Utah has made headlines this month with the state’s Senate and House approval of the Utah Consumer Privacy Act (S.B. 227), or UCPA. While the bill still awaits the governor’s signature, it’s not the only US privacy and protection legislation in the works — and it looks like Utah will not be the only state to pass a comprehensive privacy law this year.
There are currently over thirty US states with pending privacy legislation. Six of those states — Florida, Indiana, Oregon, Washington, West Virginia, and Wisconsin — have legislative sessions set to adjourn within the next few weeks. Privacy is on the docket for all of them.
With amendments to Virginia’s CDPA and Utah’s new bill days away from either being vetoed or signed into law, here is a snapshot of the (rather crowded) privacy landscape this legislative session.
The Virginia legislature passed four amendments to its Consumer Data Protection Act (CDPA) between February 25 and March 4 of this year. The current legislative session is scheduled to close on March 12, 2022, and Virginia’s governor has yet to sign off on any of the amendments.
The Utah legislature passed the Utah Consumer Privacy Act (S.B. 227), or UCPA, last week. The bill had only been introduced two weeks prior when it passed unanimously in both houses one day before the legislative session ended. While Utah’s governor has yet to sign or veto S.B. 227, there are about two weeks remaining for it to become law.
The Florida legislature filed two privacy-related bills in 2022: SB 1864 and HB 9.
- SB 1864 was introduced in the Senate Judiciary Committee on January 18, where it has remained idle.
- HB 9 was filed in the House on January 11 — and was referred to the House Commerce Committee one day later. Amended versions of HB 9 would require controllers to provide notice to consumers on data collection, sharing, and selling practices, as well as provide consumer rights to correct, delete, or access data and to opt-out of the sale or sharing of personal data. If passed, the bill would take effect on January 1, 2023.
Although two consumer privacy bills were introduced this year, only one of them appears to be active.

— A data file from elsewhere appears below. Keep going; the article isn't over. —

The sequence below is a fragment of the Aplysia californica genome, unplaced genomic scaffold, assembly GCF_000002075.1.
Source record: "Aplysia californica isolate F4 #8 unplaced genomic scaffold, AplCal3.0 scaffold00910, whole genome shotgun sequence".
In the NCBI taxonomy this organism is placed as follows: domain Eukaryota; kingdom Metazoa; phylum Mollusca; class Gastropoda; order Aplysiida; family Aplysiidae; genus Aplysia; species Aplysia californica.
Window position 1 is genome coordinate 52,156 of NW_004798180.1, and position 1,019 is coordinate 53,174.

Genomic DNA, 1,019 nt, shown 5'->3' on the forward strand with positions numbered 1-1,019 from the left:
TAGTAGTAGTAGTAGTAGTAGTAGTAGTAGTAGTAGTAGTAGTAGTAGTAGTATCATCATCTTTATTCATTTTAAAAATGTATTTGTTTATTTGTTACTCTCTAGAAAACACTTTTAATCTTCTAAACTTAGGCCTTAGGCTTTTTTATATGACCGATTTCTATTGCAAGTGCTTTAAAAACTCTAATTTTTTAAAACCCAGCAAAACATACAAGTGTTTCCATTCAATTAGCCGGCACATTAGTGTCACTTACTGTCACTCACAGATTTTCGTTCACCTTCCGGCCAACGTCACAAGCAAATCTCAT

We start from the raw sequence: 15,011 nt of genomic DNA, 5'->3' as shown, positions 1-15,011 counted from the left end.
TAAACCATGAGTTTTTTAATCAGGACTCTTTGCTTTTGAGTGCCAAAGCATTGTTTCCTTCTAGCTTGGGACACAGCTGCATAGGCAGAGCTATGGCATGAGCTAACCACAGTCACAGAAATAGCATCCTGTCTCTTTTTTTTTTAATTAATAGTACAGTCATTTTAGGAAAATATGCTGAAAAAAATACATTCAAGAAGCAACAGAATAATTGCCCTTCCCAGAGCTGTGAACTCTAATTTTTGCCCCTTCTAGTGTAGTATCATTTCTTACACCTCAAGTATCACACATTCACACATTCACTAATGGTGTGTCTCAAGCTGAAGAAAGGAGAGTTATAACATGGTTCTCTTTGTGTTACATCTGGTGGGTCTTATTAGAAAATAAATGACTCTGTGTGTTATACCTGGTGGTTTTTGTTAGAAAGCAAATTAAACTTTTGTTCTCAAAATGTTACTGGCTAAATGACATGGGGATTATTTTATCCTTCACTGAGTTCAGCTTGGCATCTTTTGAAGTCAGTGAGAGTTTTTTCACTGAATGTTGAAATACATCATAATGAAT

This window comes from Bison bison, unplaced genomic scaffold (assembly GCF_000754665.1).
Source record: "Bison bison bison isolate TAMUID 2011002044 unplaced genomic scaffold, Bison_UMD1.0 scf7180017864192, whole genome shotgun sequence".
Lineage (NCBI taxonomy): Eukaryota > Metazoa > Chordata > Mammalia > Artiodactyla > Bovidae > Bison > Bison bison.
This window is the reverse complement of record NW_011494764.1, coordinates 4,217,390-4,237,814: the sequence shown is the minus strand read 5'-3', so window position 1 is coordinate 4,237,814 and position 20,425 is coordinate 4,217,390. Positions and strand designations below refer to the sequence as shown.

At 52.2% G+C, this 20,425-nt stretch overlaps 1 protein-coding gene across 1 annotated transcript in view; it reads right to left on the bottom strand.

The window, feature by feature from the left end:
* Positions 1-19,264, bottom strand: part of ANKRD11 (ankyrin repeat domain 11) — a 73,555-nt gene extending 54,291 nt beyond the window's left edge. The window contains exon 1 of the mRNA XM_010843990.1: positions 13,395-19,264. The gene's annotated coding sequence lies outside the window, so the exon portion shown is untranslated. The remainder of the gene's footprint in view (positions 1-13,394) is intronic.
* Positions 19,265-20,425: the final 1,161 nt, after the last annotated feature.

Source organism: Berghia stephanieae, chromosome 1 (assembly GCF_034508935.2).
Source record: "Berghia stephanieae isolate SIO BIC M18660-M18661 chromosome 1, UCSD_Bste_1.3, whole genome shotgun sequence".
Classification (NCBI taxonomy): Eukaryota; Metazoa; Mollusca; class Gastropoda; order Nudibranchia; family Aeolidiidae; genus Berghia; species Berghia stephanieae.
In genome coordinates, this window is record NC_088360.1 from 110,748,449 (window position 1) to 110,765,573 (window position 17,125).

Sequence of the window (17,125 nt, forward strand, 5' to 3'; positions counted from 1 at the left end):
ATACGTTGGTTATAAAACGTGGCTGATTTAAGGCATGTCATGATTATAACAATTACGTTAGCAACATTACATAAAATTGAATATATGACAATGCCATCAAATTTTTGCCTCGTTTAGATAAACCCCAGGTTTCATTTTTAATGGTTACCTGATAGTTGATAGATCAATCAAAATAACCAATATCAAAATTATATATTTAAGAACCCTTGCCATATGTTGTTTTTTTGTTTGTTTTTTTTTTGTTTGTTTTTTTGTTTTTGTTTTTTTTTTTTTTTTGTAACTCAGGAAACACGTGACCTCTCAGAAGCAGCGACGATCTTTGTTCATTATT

Indiana’s SB 358 provides for a number of consumer rights, such as the right to access, correct, or delete personal data. Additionally, the bill allows a business the right to cure within 30 days and does not preserve a private right of action for consumers in its current form.
Unlike the other bills discussed here, HB 4017 is a privacy-adjacent bill in that it regulates data brokers. It requires business entities that qualify as data brokers to register with Oregon’s Department of Consumer and Business Services.
Washington introduced four bills in January 2022, but none of them appear ready to pass before the legislative session ends on March 10. The bills are intended to provide stronger privacy measures over consumers’ personal data, rights, and protections.
If passed, HB 4454 would allow consumers to limit the sale and sharing of personal information and provide consumers with opt-out mechanisms for the sale, sharing, or use of personal information — as well as any use of sensitive personal information.
Like Virginia’s CDPA, Wisconsin’s AB 957 exempts certain entities from coverage, including governmental bodies, financial institutions, nonprofits, institutions of higher education, and some entities that are subject to federal health privacy laws, such as HIPAA.
The Wisconsin legislature is also considering three other privacy bills that concern the protection of consumer personal data.
The only other state legislatures scheduled to adjourn this week — Arkansas and Wyoming — have not introduced any privacy legislation in 2022.
Idaho and Kansas are the last two state legislatures set to close in March, and neither state has introduced any privacy bills. However, March is a long month — and, as we’ve seen with Utah, anything is possible in this space.
It is crucial that privacy professionals pay close attention to these bills in the upcoming weeks. Staying on top of privacy updates can ensure that your company maintains a robust privacy program and meets compliance for each and every state in which it operates. Find out how BigID can help — see it in action with a quick demo.